Online Harms

Part of the debate – in the House of Commons at 2:38 pm on 19th November 2020.

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Photo of Jeremy Wright Jeremy Wright Conservative, Kenilworth and Southam 2:38 pm, 19th November 2020

I agree with my right hon. Friend, but I will be careful, Mr Deputy Speaker, in what I say about age verification, because I am conscious that a judicial review case is in progress on that subject. However, I agree that that is something that we could and should do, and not necessarily in direct conjunction with an online harms Bill.

Digital platforms should also recognise that a safer internet is, in the end, good for business. Their business model requires us to spend more and more time online, and we will do that only if we feel safe there. The platforms should recognise that Governments must act in that space, and that people of every country with internet access quite properly expect them to. We have operated for some time on the principle that what is unacceptable offline is unacceptable online. How can it be right that actions and behaviours that cause real harm and would be controlled and restricted in every other environment, whether broadcast media, print media or out on the street, are not restricted at all online?

I accept that freedom of speech online is important, but I cannot accept that the online world is somehow sacred space where regulation has no place regardless of what goes on there. Given the centrality of social media to modern political debate, should we rely on the platforms alone to decide which comments are acceptable and which are unacceptable, especially during election campaigns? I think not, and for me the case for online regulation is clear. However, it must be the right kind of regulation—regulation that gives innovation and invention room to grow, that allows developing enterprises to offer us life-enhancing services and create good jobs, but that requires those enterprises to take proper responsibility for their products and services, and for the consequences of their use. I believe that that balance is to be found in the proposed duty of care for online platforms, as set out in the Government’s White Paper of April last year.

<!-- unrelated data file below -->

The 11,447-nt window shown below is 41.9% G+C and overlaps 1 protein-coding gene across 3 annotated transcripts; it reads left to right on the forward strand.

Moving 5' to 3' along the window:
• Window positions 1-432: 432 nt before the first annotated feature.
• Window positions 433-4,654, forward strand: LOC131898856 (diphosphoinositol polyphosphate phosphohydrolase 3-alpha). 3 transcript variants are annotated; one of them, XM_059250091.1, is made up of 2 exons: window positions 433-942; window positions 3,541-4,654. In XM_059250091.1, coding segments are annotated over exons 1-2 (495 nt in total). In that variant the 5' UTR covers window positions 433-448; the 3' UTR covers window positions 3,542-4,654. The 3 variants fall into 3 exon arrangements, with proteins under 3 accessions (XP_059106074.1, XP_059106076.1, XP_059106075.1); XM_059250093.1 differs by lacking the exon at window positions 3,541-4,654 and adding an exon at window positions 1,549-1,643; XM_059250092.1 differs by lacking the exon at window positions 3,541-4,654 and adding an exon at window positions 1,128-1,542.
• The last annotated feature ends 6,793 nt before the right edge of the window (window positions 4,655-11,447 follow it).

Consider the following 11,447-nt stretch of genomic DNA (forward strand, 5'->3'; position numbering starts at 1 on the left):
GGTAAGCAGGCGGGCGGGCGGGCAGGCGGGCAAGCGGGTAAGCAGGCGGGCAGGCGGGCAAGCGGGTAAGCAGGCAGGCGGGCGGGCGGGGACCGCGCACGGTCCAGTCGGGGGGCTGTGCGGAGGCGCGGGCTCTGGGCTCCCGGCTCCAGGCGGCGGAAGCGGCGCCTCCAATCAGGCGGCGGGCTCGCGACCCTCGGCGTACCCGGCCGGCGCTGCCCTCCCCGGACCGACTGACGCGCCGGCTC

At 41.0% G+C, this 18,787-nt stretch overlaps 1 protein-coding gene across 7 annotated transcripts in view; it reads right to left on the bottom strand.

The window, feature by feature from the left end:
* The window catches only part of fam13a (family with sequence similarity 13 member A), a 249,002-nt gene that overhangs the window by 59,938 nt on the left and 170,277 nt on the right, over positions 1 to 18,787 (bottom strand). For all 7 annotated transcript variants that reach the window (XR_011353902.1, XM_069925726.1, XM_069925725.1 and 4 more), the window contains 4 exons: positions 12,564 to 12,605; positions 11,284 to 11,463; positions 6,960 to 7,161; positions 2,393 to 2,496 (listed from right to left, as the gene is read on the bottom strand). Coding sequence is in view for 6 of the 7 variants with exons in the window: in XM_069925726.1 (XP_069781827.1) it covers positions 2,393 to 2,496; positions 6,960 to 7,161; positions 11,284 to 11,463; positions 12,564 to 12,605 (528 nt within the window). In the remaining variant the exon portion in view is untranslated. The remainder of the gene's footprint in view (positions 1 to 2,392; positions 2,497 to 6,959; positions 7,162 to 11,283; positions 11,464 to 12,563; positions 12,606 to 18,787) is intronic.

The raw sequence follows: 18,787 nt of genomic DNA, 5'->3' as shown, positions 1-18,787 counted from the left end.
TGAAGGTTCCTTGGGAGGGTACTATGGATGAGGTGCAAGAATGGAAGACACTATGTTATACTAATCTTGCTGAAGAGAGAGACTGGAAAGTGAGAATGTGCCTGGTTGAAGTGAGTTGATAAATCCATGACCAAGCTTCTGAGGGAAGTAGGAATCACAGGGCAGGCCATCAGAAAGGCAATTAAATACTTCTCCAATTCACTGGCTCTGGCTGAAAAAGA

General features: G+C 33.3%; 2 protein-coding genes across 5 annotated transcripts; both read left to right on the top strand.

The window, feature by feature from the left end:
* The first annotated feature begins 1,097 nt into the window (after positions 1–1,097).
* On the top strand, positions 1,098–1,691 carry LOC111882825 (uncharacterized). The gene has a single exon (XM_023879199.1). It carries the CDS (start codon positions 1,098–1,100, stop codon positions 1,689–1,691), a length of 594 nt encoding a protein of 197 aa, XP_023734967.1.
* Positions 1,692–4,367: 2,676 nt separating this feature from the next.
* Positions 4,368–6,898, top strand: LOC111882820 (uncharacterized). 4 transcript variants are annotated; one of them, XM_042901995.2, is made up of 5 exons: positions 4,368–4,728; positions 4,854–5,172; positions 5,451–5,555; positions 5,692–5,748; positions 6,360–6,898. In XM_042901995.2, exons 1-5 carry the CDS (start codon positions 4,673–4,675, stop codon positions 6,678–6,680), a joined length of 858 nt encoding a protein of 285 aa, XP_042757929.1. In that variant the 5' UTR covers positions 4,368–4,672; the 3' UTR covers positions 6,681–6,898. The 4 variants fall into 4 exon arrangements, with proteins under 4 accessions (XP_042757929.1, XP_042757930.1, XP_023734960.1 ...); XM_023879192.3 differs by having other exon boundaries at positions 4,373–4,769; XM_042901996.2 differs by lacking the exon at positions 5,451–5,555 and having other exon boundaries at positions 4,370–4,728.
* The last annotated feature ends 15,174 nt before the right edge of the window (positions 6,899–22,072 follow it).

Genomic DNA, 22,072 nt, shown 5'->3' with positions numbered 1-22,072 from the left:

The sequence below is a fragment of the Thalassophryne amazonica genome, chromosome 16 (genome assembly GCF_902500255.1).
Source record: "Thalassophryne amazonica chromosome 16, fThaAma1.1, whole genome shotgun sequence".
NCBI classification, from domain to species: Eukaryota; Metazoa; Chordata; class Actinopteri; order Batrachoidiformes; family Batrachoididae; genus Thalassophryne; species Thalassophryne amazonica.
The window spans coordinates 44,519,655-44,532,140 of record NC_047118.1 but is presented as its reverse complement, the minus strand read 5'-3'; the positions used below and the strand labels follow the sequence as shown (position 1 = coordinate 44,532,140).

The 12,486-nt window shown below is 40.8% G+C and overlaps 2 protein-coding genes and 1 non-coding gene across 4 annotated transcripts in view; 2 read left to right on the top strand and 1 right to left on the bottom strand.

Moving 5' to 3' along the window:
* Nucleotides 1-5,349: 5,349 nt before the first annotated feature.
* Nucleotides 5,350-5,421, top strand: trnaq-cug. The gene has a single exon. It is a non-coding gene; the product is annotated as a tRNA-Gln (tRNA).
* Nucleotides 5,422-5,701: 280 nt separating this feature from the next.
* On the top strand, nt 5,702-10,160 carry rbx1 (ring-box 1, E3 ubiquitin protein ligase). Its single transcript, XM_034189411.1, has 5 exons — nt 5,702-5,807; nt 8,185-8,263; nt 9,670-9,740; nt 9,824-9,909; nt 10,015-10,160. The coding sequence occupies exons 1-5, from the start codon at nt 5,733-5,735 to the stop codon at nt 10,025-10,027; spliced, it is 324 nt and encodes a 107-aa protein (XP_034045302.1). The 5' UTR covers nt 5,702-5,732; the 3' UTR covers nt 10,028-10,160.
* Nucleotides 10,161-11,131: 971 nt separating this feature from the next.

I declare an interest as one of the Ministers who brought forward that White Paper at the time, and I pay tribute to all those in government and beyond, including the talented civil servants at the Department for Digital, Culture, Media and Sport, who worked so hard to complete it. This duty of care is for all online companies that deal with user-generated content to keep those who use their platforms as safe as they reasonably can.